1. There’s no way to properly arrange your windows. So everything is thrown everywhere. Very frustrating. What’s even more annoying is that there are apps that can help you easily arrange open windows, but you have to pay for them! Why wouldn’t Apple just incorporate those ideas into MacOS? I guess Windows OS is called Windows because it knows how to handle windows hehehe.
  2. Also, the tab that’s always at the top is where you access all your settings and stuff. It is very complicated, I had to watch numerous introduction to Mac videos to get comfortable. Imagine trying to find the usual in-app settings only to discover it is in the toolbar above, which keeps changing depending on the app you open. What?
  3. What’s even weird is that when you close an app, you have just closed the window. The app is still open in the background, WTF? So you have to manually close it, by going to the tab on the top and hitting QUIT or by using the COMMAND+Q shortcut. And if that sounds frustrating, wait till you try finding where a Window has disappeared to when you minimised it. It is chaotic!
  4. The best way to survive on Mac, so I’ve come to learn is to know the shortcuts. So COMMAND+W for closing Windows. OPTION+COMMAND+V when copy-pasting when you don’t want the item to remain where it was – you know the thing called CUT and PASTE that we do as WINDOW+X then WINDOWS+V… Yeah, there’s nothing like CUT on Mac. I’ve had to watch so many YouTube videos from Snazzy Labs to learn the numerous shortcuts. He has awesome videos.
  5. I have had to change so many things to get a workflow that suits me. This has included moving the dock to the left, changing the size of stuff, having hot corners to quickly access certain stuff, and so much more. This has been so unlike Windows where the setup mostly just works great.
  6. I was used to the Type-C world. However, the HP laptop had 3 ports. This one has only two. And I find that quite annoying especially given they’re both on one side.
  7. When you use Safari, downloads for some reason automatically unzip themselves if they were in ZIP files. Why? Who asked for that?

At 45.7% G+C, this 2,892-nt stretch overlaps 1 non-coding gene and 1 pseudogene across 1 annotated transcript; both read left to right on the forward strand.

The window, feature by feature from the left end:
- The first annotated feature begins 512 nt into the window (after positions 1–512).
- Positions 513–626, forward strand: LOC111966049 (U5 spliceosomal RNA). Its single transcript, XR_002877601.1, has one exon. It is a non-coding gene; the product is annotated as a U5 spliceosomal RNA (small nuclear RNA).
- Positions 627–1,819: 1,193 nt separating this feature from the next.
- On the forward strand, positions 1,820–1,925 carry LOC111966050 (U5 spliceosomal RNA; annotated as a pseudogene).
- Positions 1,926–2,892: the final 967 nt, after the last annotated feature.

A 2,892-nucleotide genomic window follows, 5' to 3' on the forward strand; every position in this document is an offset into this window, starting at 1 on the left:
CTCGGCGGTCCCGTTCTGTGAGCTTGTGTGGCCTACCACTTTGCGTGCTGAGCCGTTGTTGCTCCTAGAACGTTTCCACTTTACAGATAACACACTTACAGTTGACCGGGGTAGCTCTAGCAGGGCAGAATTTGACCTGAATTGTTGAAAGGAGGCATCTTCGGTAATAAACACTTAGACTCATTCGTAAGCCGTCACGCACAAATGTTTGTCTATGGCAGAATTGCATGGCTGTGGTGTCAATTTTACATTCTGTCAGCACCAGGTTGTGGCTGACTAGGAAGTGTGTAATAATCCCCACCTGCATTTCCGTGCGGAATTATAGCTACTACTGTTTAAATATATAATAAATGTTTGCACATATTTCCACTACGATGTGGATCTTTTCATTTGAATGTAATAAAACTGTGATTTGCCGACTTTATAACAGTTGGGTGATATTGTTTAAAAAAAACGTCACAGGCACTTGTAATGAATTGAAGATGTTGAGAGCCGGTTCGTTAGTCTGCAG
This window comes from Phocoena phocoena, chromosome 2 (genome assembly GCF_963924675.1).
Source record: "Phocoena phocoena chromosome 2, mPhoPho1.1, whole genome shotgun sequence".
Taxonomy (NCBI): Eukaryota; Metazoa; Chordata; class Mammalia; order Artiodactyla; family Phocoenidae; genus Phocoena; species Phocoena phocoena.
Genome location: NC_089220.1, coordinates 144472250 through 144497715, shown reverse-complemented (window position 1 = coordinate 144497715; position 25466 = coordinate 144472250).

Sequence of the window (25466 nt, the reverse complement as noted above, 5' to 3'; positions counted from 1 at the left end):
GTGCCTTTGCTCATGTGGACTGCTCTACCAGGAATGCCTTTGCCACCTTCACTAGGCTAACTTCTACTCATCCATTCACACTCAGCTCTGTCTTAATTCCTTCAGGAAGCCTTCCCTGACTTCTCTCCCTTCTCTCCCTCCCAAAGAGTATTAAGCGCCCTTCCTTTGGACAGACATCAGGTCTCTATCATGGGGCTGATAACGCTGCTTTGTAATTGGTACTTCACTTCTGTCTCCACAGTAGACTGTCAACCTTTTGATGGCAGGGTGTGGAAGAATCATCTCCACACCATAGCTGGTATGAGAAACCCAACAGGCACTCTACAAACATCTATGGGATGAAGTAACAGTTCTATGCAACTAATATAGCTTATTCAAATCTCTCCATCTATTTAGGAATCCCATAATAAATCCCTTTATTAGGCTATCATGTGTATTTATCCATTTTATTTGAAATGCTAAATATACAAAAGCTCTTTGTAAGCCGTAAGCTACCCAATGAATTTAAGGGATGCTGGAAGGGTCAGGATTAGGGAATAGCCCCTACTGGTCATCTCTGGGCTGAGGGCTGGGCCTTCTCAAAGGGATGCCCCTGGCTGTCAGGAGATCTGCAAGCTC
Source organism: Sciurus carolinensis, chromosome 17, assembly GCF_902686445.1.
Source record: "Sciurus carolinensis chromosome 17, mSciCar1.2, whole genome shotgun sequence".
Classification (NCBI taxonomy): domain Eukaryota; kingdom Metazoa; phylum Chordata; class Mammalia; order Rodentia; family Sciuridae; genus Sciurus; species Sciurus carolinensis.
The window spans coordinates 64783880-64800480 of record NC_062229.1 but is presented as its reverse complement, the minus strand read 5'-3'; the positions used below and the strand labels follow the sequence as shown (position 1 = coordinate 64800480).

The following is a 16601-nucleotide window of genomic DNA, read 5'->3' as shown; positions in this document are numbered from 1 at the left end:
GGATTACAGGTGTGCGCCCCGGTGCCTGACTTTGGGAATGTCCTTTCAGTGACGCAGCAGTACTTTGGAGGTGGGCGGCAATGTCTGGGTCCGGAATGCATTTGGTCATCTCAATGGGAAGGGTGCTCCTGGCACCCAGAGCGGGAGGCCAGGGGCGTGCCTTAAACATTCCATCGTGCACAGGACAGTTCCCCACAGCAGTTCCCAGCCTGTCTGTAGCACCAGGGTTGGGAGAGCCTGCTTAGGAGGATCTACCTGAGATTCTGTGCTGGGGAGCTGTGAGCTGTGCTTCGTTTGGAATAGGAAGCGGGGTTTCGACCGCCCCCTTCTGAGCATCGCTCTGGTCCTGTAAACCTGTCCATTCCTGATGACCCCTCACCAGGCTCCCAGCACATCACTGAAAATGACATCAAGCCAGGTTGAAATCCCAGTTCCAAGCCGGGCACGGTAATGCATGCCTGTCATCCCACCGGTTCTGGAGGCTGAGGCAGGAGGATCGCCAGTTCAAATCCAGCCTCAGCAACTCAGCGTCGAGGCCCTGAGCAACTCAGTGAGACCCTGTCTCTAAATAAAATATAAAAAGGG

8. The already listed ones aren’t even the worst. The most frustrating one for me remains the lack of BACKSPACE. There’s only DELETE. On Windows, one gets both the DELETE and the BACKSPACE keys. And they do different stuff. Here, you only get the DELETE key. It works like BACKSPACE on Windows. But if you want to use the normal DELETE functionality we are used to on Windows, you use OPTION+DELETE.

These are just but a few of the many frustrations I’ve experienced with MacOS. I know I should list all of them, but that would be very long, and quite boring to read. Plus, it has been ~3 months and I am now used to finding my way around the OS.

How has editing been like:

Immediately I got the device, I got Final Cut PRO trial. It is 90-days free before you have to basically pay the equivalent of buying a high-end phone, or another laptop, to own it. Luckily, it is a one time purchase, and you get the licence added to your Apple ID so you can use it anywhere forever, even after updates.

My HP could handle 1080p videos quite well. Playback while editing was the challenge. Here, however, I can handle 4K files easily. Playback isn’t an issue, and editing has been a breeze as when compared to my previous experience. However, things like rendering in the background and exporting still make the laptop really push its fans.

Unlike with the HP where there were numerous times when I had to force close Adobe Premiere, or restart the whole machine, here, I’m yet to have such an experience. Also, with Final Cut, I can easily setup ways to edit directly from an external hard-disk without using up the laptop’s storage. And I’ve tried that and never had an issue.

When shooting a video, in many of the extra shots I use a phone. I noticed that with the HP, it would struggle very much with footage from the Galaxy NOTE 10. Here I’ve had no issues.

So, given this is the reason I got the device, I can say I am very happy with it.

The unexpected positive gains:

I didn’t expect these, but they’re very welcome:

  1. I’ve already mentioned this, but the keyboard is way better than the HP’s. This is the main reason I got the 2020 model unlike previous models which I had read had keyboard issues. Also, the levels of the backlight are a big improvement to the single backlight level on the HP.